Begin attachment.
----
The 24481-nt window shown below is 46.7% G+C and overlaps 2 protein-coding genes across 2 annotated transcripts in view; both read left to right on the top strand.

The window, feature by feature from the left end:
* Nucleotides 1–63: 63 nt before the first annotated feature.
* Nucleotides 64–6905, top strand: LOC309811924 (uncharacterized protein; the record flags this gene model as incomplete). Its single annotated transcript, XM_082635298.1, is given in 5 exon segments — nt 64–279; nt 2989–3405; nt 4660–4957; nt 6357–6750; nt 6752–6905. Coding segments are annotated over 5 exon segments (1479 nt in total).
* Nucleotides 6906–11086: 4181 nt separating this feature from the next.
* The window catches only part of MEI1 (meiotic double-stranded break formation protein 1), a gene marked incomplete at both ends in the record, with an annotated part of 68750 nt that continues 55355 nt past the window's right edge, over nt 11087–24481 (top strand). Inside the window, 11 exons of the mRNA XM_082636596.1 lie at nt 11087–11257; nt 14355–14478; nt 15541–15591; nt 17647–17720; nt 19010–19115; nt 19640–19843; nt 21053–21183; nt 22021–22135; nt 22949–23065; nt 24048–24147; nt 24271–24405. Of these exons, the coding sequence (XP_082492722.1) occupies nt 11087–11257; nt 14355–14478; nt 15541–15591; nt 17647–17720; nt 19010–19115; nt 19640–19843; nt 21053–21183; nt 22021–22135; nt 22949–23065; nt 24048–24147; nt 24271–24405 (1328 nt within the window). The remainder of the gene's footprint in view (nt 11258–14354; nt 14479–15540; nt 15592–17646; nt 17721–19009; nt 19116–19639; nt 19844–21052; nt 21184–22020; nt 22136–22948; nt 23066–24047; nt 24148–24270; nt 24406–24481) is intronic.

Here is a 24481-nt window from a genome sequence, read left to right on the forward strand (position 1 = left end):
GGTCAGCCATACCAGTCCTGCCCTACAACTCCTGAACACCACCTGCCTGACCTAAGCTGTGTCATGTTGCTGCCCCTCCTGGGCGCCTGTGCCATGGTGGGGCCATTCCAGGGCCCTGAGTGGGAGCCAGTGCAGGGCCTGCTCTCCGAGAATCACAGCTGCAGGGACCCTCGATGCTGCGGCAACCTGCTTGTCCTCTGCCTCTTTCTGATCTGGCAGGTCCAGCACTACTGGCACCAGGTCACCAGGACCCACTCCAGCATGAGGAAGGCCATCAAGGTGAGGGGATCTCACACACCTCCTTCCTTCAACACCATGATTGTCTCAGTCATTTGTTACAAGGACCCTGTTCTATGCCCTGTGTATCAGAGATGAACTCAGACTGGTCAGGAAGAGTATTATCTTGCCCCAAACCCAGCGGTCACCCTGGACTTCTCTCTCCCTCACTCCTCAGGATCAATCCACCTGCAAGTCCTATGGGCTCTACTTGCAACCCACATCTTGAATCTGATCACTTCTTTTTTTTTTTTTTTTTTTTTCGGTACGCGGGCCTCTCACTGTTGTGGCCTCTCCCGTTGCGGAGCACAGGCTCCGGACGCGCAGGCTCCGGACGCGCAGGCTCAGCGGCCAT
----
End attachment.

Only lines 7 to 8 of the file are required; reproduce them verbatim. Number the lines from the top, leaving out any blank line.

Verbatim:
Here is a 24481-nt window from a genome sequence, read left to right on the forward strand (position 1 = left end):
GGTCAGCCATACCAGTCCTGCCCTACAACTCCTGAACACCACCTGCCTGACCTAAGCTGTGTCATGTTGCTGCCCCTCCTGGGCGCCTGTGCCATGGTGGGGCCATTCCAGGGCCCTGAGTGGGAGCCAGTGCAGGGCCTGCTCTCCGAGAATCACAGCTGCAGGGACCCTCGATGCTGCGGCAACCTGCTTGTCCTCTGCCTCTTTCTGATCTGGCAGGTCCAGCACTACTGGCACCAGGTCACCAGGACCCACTCCAGCATGAGGAAGGCCATCAAGGTGAGGGGATCTCACACACCTCCTTCCTTCAACACCATGATTGTCTCAGTCATTTGTTACAAGGACCCTGTTCTATGCCCTGTGTATCAGAGATGAACTCAGACTGGTCAGGAAGAGTATTATCTTGCCCCAAACCCAGCGGTCACCCTGGACTTCTCTCTCCCTCACTCCTCAGGATCAATCCACCTGCAAGTCCTATGGGCTCTACTTGCAACCCACATCTTGAATCTGATCACTTCTTTTTTTTTTTTTTTTTTTTTCGGTACGCGGGCCTCTCACTGTTGTGGCCTCTCCCGTTGCGGAGCACAGGCTCCGGACGCGCAGGCTCCGGACGCGCAGGCTCAGCGGCCAT